[CentOS] Re: Ole Fossils [ was Re: ls and rm: "argument list too long"]

Bill Campbell centos at celestial.com
Sat Oct 25 17:30:10 UTC 2008


On Sat, Oct 25, 2008, William L. Maltby wrote:
>
>On Sat, 2008-10-25 at 10:17 -0500, David G. Mackay wrote:
>> <snip>
>
>> Then came CANDE, TD8xx terminals, and editing on your head-per-track
>> disk.  Ah for the good old days, when men were men, and memory upgrades
>> involved fork lifts.

>I tried to stay out of this thread, I really did. But the "forklift"
>reference hooked me.
>
>Circa 1971/2(?), we had an IBM S360/30 with 64K (that's right, "K", "M")
>bytes of "core" (back then, no simms, dimms, ...). Running IBM DOS, we
>had three partitons going, 1 bg, 2 fg. It was decided that an
>aftermarket upgrade would allow us to consolidate the two foreground
>functions into one and use two background partitions for batch
>production processing.
>
>The aftermarket expansion was bought and took us up to a "whopping" 96KB
>of "core" memory. The expansion unit (best I can recall) was about 5.5'
>x 8' x 3', or 132 cubic feet. 8-O
>
>Anyway, a forklift took it off the truck. And large hand pallet jack was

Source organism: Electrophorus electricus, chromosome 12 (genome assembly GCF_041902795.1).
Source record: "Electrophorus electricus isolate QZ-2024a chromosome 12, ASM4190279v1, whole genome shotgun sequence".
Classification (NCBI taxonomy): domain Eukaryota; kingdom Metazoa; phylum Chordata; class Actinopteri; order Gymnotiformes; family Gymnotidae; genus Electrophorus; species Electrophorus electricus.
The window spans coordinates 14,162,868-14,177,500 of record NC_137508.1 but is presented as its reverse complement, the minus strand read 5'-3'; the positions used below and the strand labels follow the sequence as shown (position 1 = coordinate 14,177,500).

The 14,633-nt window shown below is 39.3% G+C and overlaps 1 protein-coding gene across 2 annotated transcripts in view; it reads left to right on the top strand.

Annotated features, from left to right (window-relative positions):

>used to roll it across the raised flooring.
>
>It did the job too. It was several years before we upgraded to a S360/50
>with 512K (IIRC).

And our Burroughs B-3500 would run circles around the 360/50.
The Burroughs had a whopping 200KB of memory, ran an average of
20 jobs in the mix, and didn't require 40 JCL cards to compile
and run a one line Hello World FORTRAN program.

Burroughs invented virtual memory in the early 60s in their large
systems allowing them to run large programs in small memory.
When IBM invented thrashing, called it virtual memory, the
minimum memory requirements to run it was 1MB requiring major
updgrades to support it.  IBM never wrote a line of code that
was not designed to sell more hardware.

Bringing this back to Linux, at that time IBM occupied the place
of honor that Microsoft has now with an effective monopoly, a
cumbersome and inefficient system requiring an army of support
people to keep it running, and required constant patching.

Bill
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